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Does Increasing Fruit and Vegetable Intake Affect Weight Loss?

Does Increasing Fruit and Vegetable Intake Affect Weight Loss?

Health and Wellness

August 27, 2014

Current studies do not support the claim that increasing the intake of fruits and vegetables contributes to weight loss, according to a recent study from the University of Alabama at Birmingham and published in The American Journal of Clinical Nutrition. The study found that, while a common recommendation for weight loss is to increase the consumption of fruits and vegetables, there is no scientific basis to support this claim.

Dr. Kathryn A. Kaiser, Ph.D., study co-author, says that they were interested in examining this health claim because they did not think it was intuitive that by eating “more” of foods that contain energy (i.e., calories) one would lose weight. Yet, this message is found in many health campaigns such as “More Matters” and in the 2010 Dietary Guidelines for Americans, so they decided to find any experiments available that actually tested this dietary approach.

Kaiser and team searched multiple databases for human randomized controlled trials that evaluated the effect of increased fruit and vegetable intake on body weight, focusing on single approach interventions in order to find the independent effect of the one intervention. Two studies met all the criteria; 5 other studies met all criteria but one. Criteria included that the stated goal of the intervention was weight or fat loss or the prevention of weight or fat gain and that the food intake prescribed was a variety of fruits and veggies that were minimally processed. 

“We found that increased fruit and vegetable consumption resulted in no weight change (up or down) on average. Our aim was to hopefully refine the public health messages so that ‘replacement’ is used instead of ‘more’ with regard to consciously eating more foods of lower energy density while reducing intake of foods higher in energy density so that there are fewer net calories being consumed,” says Kaiser.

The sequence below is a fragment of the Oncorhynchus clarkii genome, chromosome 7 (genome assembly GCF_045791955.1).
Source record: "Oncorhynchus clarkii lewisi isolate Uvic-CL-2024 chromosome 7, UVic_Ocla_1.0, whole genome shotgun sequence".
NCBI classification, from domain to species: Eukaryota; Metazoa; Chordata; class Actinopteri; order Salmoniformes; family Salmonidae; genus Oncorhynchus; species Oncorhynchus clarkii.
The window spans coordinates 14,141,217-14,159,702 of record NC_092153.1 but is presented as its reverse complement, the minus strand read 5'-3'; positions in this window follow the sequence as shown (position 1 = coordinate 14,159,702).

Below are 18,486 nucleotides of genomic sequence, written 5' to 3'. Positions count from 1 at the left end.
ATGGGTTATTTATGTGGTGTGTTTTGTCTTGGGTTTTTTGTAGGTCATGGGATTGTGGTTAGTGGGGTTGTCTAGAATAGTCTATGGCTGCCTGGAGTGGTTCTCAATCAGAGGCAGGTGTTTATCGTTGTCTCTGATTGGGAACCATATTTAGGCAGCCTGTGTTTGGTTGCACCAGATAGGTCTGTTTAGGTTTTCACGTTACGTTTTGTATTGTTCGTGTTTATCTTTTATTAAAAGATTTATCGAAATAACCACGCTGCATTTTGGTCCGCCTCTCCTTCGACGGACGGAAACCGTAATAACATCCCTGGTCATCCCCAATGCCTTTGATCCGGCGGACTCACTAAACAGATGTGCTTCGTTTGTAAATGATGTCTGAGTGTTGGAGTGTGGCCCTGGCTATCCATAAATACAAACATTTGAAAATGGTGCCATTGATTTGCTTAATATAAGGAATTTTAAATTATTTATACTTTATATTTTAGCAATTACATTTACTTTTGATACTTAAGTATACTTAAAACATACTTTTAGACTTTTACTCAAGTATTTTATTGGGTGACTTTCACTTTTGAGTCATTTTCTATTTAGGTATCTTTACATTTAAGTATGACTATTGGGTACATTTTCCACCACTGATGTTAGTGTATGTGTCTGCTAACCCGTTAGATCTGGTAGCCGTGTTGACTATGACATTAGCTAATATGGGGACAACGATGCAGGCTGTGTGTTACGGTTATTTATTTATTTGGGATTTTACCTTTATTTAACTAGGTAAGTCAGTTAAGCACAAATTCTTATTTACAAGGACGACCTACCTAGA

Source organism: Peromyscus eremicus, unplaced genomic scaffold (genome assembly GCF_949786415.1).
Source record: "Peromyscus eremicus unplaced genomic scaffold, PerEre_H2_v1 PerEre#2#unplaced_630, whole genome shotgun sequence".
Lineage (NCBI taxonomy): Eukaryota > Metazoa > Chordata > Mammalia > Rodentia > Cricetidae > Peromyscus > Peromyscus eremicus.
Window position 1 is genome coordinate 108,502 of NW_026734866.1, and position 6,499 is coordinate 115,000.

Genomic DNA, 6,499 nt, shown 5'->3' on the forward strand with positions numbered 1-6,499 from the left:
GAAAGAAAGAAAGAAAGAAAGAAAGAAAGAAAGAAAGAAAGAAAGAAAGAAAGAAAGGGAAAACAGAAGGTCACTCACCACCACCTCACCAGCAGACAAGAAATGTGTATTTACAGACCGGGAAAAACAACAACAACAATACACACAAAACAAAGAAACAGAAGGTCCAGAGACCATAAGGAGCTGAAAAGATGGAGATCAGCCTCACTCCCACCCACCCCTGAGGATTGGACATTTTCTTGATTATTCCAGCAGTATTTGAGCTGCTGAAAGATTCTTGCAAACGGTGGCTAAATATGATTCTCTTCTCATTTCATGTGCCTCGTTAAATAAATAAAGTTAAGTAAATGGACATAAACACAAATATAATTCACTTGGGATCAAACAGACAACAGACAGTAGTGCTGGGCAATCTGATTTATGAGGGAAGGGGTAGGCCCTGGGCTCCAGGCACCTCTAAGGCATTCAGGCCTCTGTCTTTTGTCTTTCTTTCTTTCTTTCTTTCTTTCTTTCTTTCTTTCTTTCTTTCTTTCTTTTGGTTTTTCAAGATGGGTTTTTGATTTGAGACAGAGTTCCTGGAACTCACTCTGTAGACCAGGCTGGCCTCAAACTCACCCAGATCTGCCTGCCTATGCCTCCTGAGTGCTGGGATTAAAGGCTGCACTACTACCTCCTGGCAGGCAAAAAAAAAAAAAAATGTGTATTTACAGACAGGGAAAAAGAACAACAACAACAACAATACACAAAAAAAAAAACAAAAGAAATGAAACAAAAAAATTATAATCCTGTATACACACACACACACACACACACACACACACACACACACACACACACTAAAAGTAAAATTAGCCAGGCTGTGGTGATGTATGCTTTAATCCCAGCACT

Interestingly, Kaiser says that increasing a higher proportion of vegetables over fruits might be more beneficial toward helping with weight loss. Since some fruits are higher in carbohydrates than many vegetables, this can translate into more energy being consumed if a person’s diet is very high in high carbohydrate fruits. However, most fruits do not approach the energy density of many packaged, restaurant, or even some home prepared foods, so they can still be a good substitute to lower ones’ net energy intake.

Fruit and vegetable intake has many benefits, such as contributing micronutrients, fiber and phytochemicals that are associated with reductions of risk for things like heart disease, certain cancers and diabetes. They may even be able to help satiate hunger. In fact, it appears that people may experience different effects on hunger perceptions from higher fiber diets, at least in the short term. “Since the management of hunger seems very important to maintaining a lower calorie diet, identifying foods that are lower in calories but reduce or delay hunger feelings may be useful. These may not be the same for everybody, but each person can experiment for themselves,” says Kaiser.

Meanwhile, as to why there is so much messaging about increasing fruits and vegetables for weight loss purposes, Kaiser says this may be due to a “halo effect” that has developed in our food culture, and she hopes their message can help to put weight loss diets in a more accurate perspective. 

“Some scientists put ‘spin’ in their writing about the results of their studies, so it is more difficult for the lay public to interpret study reports in the proper context. It does not help that popular or medical media outlets use magical language when describing certain foods (often about fruits and vegetables) as having ‘super’ or ‘miracle’ effects on body weight,” says Kaiser.

Researchers cannot predict how others will change their communication of fruit and vegetable intake in the future, but Kaiser hopes that the messages are refined so that anyone who receives the messages can know how to eat a better diet for their personal health goals, and that the recommendations are based on scientific data. 

“We still have much to do in the human nutrition research arena to get to that point. Retailers and health professionals may have very different aims, but we hope that any messages given are based on facts. We hope our study results add to the basis for these facts,” adds Kaiser.